Pedophiles are paying as little as $40 to watch a child abused and tortured live online ... Australian Federal Police Assistant Commissioner Debbie Platz says ... the volume of Australians who are uploading, sharing and downloading child pornography is actually skyrocketing ...

The Assistant Commissioner went on to say:

In some instances, it costs $40 to watch a child in a Southeast Asian country be raped online. But that $40 can feed a family in Indonesia or the Philippines for maybe a month, so for them it is a lucrative market where they can basically sell children as a commodity ...

The Assistant Commissioner explained the distressing arrangement as follows:

Australians can get online and order a child, and order what they would like happen to that child, and that could mean anything from undressing of a child and seeing them naked, right through to torture, rape and in the most extreme cases ... the murder of a child.

It is deeply disturbing and heartbreaking. It shakes one to the core to contemplate that happening to any child. It is even more excruciating to imagine that sometimes long after the abuse has ceased the images and videos continue to be distributed on the dark web like a double-edged sword causing additional pain and suffering for the victim. The depravity of mankind knows no bounds. According to the United Nations 2016 Global Report on Trafficking in Persons, 79 per cent of human trafficking is for sexual exploitation and the victims are predominantly women and girls. Children account for 20 per cent of trafficked victims worldwide. That is approximately 9.16 million children, or the equivalent of 16,838 A380 plane loads of children. I have heard of the rise of young girls forced into illegal marriage, exposing them to long-term abuse and rape with the consent of their families. It is important to note under-age forced marriage is not limited to any particular culture, religion or ethnicity. Regardless of religious or cultural background, it is unacceptable and reprehensible to expose children to a forced marriage whether it happens in Australia or through taking the child overseas.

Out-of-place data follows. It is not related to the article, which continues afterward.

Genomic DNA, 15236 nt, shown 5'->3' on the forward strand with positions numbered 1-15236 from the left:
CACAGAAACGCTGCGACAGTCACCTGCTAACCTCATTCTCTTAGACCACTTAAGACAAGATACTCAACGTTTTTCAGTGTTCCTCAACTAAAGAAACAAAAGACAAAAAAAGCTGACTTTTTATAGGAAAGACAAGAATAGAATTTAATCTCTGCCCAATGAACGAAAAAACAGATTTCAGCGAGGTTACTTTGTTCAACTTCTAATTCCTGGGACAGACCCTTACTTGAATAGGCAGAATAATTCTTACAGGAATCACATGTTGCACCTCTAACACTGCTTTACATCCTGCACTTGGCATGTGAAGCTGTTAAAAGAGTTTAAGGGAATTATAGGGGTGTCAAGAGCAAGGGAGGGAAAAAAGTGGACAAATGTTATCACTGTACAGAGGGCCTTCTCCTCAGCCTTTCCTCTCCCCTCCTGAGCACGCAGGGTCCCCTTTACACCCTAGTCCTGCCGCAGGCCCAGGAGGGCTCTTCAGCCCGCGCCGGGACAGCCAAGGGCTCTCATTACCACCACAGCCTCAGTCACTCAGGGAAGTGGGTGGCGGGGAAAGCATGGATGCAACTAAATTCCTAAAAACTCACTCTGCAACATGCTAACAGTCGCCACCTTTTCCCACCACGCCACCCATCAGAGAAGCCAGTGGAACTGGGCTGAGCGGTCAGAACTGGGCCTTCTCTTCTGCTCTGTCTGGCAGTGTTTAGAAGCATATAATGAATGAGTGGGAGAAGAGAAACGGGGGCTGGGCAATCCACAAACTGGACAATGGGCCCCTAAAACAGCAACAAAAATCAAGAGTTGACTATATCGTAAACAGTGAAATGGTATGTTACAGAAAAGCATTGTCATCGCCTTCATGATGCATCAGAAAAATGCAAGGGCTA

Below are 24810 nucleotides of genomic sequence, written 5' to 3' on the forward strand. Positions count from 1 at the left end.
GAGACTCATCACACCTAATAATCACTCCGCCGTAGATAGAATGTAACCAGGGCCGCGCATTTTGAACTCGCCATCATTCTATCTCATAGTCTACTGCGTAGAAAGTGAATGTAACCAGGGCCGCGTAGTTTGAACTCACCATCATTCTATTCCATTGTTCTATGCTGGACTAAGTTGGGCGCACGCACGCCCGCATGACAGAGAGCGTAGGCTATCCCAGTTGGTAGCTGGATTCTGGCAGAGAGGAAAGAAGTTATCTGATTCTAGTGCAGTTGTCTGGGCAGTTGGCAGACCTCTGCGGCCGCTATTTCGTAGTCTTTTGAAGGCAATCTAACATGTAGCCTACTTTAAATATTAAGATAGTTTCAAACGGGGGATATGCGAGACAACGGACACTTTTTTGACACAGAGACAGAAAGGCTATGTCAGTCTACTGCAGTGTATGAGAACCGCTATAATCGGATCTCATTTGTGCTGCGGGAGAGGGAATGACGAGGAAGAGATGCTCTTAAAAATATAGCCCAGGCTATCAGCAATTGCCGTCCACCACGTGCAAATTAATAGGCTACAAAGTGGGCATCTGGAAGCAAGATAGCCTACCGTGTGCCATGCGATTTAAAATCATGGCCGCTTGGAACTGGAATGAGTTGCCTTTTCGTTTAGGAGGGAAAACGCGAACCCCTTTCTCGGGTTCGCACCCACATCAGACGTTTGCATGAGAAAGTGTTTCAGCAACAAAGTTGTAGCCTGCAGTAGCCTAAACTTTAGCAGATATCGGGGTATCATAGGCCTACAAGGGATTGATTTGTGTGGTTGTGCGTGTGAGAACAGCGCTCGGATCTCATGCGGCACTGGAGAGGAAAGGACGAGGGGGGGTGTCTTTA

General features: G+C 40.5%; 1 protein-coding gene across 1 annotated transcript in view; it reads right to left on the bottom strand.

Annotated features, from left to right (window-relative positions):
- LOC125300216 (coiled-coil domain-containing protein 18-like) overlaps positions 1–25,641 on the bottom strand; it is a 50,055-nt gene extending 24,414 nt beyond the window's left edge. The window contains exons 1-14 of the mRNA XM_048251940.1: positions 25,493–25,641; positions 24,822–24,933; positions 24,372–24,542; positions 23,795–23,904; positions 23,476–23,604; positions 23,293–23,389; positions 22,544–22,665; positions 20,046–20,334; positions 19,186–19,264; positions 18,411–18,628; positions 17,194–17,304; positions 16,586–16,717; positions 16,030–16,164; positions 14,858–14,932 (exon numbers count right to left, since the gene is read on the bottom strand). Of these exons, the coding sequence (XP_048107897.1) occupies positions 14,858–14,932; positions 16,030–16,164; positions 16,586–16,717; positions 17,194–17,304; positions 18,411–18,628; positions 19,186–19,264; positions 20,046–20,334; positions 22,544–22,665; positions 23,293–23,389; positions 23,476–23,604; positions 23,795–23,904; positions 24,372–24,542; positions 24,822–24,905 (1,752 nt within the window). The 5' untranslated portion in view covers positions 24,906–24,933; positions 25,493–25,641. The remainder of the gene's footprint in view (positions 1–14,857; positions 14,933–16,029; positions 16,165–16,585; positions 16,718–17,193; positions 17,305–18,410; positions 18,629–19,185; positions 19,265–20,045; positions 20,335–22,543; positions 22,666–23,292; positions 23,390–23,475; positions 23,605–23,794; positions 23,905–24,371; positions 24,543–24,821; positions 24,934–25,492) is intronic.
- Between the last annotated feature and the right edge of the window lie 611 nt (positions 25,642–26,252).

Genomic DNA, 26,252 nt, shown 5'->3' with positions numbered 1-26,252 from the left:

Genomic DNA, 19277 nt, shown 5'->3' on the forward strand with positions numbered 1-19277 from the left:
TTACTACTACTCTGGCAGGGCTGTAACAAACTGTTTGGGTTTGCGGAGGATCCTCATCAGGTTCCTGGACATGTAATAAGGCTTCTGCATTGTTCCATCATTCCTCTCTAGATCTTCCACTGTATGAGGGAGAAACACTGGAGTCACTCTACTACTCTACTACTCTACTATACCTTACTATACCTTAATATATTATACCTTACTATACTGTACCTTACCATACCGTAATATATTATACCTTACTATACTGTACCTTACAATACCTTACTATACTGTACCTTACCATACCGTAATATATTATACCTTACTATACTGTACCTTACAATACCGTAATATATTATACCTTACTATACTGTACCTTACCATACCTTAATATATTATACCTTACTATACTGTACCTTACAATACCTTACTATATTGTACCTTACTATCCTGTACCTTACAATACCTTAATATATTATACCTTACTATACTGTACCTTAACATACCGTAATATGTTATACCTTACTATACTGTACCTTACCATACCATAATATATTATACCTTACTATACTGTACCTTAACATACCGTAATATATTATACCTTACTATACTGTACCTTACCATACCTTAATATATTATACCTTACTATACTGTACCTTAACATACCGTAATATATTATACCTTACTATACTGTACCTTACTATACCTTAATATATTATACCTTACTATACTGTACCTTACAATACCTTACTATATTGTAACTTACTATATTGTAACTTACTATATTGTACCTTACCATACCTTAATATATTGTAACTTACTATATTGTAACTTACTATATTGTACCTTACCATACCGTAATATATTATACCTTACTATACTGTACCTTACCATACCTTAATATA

I am sure members recall a story last year when a man allegedly abducted, raped and forced a teenage girl to marry him against her will in an Islamic ceremony. Police allege the girl was sexually assaulted before being taken to a private home in Lakemba in Sydney's west where an imam is then claimed to have married the couple under sharia law. This is only the tip of the iceberg. I could be here all day telling horrific stories of modern slavery and slavery-like practices in New South Wales alone. They are not isolated events. Between 2004 and 2007 the Australian Federal Police looked into more than 900 allegations of human trafficking and slavery. We cannot continue to ignore modern slavery in New South Wales or Australia or, for that matter, across the world. I, along with many stakeholders in the gallery, are here today to be a voice for the voiceless.